3D TV wanes in the United States
3D TV may be quite popular in Western Europe and China, but interest in the evolving format seems to be waning in North America.
"We were surprised to find that 3D appears to be a far more popular feature in China than North America, and the penetration rate was two times higher in the last quarter," confirmed NPD DisplaySearch analyst Paul Gray.
"Our report also indicates that North American and Japanese 3D penetration is lower than the Middle East."
According to Gray, North American consumers tend to favor large, inexpensive TV sets with fewer features.
In contrast, their Chinese counterparts are enthusiastic about richly-featured sets with 3D, LED backlighting and smart TV capabilities.
Meanwhile, in Saudi Arabia, Poland, the Philippines and Indonesia, there are 10-15 times as many 3G subscribers as broadband. Although residents still want to view Internet video on their TVs, the usage paradigm is obviously quite different in developed markets where the TV is connected directly to a wired broadband line.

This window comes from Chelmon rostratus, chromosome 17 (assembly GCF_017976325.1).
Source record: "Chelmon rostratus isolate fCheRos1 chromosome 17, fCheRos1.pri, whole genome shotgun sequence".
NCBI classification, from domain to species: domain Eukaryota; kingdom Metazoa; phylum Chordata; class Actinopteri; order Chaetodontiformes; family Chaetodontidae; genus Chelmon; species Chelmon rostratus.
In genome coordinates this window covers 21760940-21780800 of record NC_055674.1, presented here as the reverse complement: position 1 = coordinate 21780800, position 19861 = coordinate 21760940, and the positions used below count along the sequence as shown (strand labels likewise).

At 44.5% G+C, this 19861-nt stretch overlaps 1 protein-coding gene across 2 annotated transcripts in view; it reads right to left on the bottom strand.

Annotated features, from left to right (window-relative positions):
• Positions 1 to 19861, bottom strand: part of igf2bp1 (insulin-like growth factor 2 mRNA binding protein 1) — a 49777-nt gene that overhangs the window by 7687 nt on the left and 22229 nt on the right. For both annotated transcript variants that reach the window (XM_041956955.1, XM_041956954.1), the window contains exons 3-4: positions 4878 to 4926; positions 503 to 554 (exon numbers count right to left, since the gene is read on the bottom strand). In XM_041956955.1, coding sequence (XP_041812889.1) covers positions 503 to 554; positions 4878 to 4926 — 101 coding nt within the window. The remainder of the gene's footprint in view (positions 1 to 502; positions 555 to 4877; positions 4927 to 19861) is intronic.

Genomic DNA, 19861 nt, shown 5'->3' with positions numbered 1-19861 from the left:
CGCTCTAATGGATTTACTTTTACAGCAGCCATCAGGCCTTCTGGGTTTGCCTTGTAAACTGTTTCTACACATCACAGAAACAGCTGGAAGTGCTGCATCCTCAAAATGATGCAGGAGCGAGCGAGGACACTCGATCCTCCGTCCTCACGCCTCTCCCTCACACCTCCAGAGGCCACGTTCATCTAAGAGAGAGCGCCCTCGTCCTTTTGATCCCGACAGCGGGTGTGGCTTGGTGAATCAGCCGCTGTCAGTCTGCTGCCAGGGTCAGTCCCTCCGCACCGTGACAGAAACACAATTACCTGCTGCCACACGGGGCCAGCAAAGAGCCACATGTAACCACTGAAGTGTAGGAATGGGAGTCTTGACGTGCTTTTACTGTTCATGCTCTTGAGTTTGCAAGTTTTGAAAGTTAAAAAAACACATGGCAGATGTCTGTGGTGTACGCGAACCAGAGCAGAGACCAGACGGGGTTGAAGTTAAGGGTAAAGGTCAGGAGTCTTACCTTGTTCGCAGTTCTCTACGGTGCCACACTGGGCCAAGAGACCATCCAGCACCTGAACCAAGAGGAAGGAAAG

As Gray notes, the theme of simultaneous new technology adoption is also made obvious in terms of digital broadcasting. For example, while developed markets have not only introduced digital terrestrial and largely completed analog switch-off, a second generation of digital broadcast (DVB-T2) is now being adopted in Europe, the Middle East and Asia.
"By 2015 the number of DVB-T and DVB-T2 sets shipped will be equal. The decision by the Russian and Indian governments to move to T2 has given the industry a huge boost in confidence, and it will kick-start a virtuous cycle of rapid adoption and cost reduction," he added.